When we break a bone, get a terrible sore throat, or have a pounding headache, it’s obvious the body needs some healing. We talk to doctors, take medicine, and rest. What about when our emotions are hurt? What if we’re suffering from the neck up?
Sadly, mental well-being often takes a back seat to physical health. When we’re struggling with emotions or going through a difficult time, most of us hide it away. If a loved one is going through this, either we don’t recognize the signs or we decide to keep silent.
That stops now! Teladoc Health has partnered with The Campaign to Change Direction®, a collection of citizens and leaders who want to change the culture of mental health, mental illness, and wellness. And the time is right: June 9-15 is A Week to Change Direction. We’re joining the effort to spread the five signs of emotional pain so we can all get better at recognizing who may need help and when.
“It’s time to change the culture around mental health so more people around the world can get the help they need,” says Dr. Aron Wolf, senior Teladoc consultant and psychiatrist. “Professional help offers support and hope for anyone feeling fragile, sad, or silenced.”
So how can you tell if you (or someone you know) needs help? One in five U.S. adults has a mental health condition like depression or anxiety.1 Read about the five signs of emotional suffering and healthy habits for wellness that apply to everyone and anyone.
Maybe you see signs in yourself. Maybe it’s in a relative, partner, or co-worker. If you notice any of these signs of emotional pain,2 reach out, connect, and encourage.
- Personality change
Are there sudden or gradual changes in the way someone typically acts? Does he or she behave in ways that don’t fit personal values? These differences are a red flag of a larger problem.
Is a friend unusually angry, anxious, agitated, or moody? Is he having outbursts or problems calming down? Minor issues that cause explosive anger episodes may be a concern.
Has someone you know become isolated from her community, friends, or family? If she’s typically engaged but withdraws from activities, she could need support. Be aware of significant social changes.
- Poor self-care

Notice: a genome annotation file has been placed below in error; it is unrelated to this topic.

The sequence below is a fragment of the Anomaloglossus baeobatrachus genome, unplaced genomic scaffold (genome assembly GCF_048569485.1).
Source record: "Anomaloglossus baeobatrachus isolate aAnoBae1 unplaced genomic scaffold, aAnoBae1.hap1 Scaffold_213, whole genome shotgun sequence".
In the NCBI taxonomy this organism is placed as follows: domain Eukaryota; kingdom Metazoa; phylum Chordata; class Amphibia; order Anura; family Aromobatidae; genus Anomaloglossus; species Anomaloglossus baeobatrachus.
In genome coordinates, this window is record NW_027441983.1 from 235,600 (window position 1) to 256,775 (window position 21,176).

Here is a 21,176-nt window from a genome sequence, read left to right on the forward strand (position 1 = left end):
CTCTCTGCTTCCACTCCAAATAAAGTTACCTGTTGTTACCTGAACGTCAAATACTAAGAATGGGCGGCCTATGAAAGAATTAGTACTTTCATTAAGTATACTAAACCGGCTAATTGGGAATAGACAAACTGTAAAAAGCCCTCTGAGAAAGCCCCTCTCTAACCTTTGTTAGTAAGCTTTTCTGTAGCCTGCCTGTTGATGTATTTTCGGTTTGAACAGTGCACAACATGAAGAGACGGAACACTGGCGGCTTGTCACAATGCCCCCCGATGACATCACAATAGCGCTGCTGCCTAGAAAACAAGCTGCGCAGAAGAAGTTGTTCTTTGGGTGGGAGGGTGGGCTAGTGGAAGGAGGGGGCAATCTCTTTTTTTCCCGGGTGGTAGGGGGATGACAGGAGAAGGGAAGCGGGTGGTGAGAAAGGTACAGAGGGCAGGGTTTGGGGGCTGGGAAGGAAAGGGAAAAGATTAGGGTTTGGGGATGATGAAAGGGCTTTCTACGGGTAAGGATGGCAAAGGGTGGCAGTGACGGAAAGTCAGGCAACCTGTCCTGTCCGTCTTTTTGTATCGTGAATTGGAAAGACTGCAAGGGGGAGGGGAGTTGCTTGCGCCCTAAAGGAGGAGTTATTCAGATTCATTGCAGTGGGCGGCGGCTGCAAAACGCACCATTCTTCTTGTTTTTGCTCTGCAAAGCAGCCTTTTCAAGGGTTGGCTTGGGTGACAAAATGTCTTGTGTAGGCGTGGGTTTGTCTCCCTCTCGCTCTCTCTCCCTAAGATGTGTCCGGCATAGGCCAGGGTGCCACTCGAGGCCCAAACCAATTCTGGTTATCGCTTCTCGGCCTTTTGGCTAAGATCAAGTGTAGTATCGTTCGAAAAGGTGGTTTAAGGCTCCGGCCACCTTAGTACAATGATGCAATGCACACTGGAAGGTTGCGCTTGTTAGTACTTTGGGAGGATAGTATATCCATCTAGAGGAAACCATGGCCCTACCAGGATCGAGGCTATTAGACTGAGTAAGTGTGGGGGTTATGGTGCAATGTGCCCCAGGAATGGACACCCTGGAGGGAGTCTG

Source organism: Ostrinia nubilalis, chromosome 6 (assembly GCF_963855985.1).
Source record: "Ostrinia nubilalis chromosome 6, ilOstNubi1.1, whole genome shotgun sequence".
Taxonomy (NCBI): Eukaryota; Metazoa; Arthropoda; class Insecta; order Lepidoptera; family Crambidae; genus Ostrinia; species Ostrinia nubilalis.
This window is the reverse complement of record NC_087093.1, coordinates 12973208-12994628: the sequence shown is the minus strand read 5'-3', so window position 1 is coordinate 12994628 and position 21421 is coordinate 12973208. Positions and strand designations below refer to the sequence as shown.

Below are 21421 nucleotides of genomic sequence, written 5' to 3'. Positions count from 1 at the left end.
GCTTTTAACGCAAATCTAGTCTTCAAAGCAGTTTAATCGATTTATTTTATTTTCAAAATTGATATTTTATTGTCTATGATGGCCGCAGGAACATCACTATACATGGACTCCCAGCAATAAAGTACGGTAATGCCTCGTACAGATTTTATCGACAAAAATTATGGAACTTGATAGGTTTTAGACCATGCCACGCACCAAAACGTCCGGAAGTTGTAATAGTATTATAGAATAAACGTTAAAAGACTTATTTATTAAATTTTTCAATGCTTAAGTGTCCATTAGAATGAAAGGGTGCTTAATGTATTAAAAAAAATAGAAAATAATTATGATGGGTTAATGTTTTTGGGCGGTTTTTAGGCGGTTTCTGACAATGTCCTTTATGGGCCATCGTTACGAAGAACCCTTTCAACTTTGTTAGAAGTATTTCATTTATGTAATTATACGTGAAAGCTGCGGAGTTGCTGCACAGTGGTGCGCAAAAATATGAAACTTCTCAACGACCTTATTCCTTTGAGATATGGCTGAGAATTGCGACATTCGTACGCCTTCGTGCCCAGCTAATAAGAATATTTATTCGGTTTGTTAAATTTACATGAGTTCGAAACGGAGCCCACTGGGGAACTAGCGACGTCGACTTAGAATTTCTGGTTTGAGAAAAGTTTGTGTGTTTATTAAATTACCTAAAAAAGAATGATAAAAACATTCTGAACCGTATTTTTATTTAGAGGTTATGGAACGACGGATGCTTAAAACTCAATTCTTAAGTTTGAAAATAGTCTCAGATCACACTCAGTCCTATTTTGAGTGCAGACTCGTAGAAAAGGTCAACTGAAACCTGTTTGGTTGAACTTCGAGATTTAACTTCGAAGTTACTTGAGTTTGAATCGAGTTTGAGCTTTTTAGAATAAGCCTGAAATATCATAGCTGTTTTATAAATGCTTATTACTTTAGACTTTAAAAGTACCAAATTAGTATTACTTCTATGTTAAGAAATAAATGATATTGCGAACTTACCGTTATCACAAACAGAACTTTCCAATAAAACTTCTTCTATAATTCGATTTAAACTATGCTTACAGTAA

Are you noticing someone engaging in risky behavior, or not putting forth efforts to care for himself? Poor judgment, a lack of self-concern, or abuse of drugs or alcohol can be destructive. Even lack of hygiene, a change in sleep patterns, or a slide in exercise routine could signal a problem.
If there’s a sense of hopelessness or feeling overwhelmed, a friend may be feeling shame, guilt, grief, or fear. If he used to be a “glass half full” person and is now down in the dumps, listen to his words and tell him how much he matters.
Whether you have a specific problem, are going through a difficult time, or just need some inspiration for you or a loved one, here are the habits The Campaign to Change Direction recommends for emotional well-being. These aren’t for a specific condition or disorder—they are for you.
- Take care
Listen to yourself—you have physical, mental, and emotional needs. Be intentional about connecting the dots between how you feel and what you’re doing. It’s vital to eat healthily, get enough sleep, and exercise.
- Check in
Our bodies, our teeth, even our cars get checkups! Who do you rely on emotionally, and who relies on you? Frequent checkups for our emotional well-being could be with a therapist, counselor, doctor, friend, parent, or sibling. Make talking and listening part of your upkeep.
- Engage and connect wisely
Pay attention to the quality of your relationships. If they aren’t healthy, you can’t be healthy. Don’t jeopardize your sense of self in a taxing or destructive relationship. Surround yourself with people who make you feel good.
A little fun goes a long way in life. What hobbies fill up your pitcher: playing sports, gardening, dancing, cooking, listening to music? Do you set aside time to slow down and relax with deep breathing, journaling, or time outdoors? Find what works for you and make time. It matters.
Review the signs above, and be aware of emotional suffering. If you notice signs like agitation, hopelessness, or sudden changes in someone you love, reach out. Suggest professional help or take that step personally.
Help and hope
Many people who are suffering want to believe, “I can do this. I can beat this, all by myself.” Many times, though, we need the care of a therapist to help us through a dark time. “A trained specialist can help you change your perspective and offer tips and strategies for coping,” Dr. Wolf explains. “That first step toward therapy can be difficult, but it’s often the one that sends you on the path to lasting change.”
If you need to make a change—or have someone hold your hand through a difficult time—we’re here for you. We have an open mind and an honest outlook about mental health, focused on improving well-being no matter your age, stage, or issue. We really listen to you, without judgment. Reach out any day of the week to schedule an appointment within three days with one of our U.S. board-certified Teladoc physicians or therapists. Fully confidential help is here online, through our app, or by phone (800-TELADOC or 800-835-2362). Find more joy in life, starting now.
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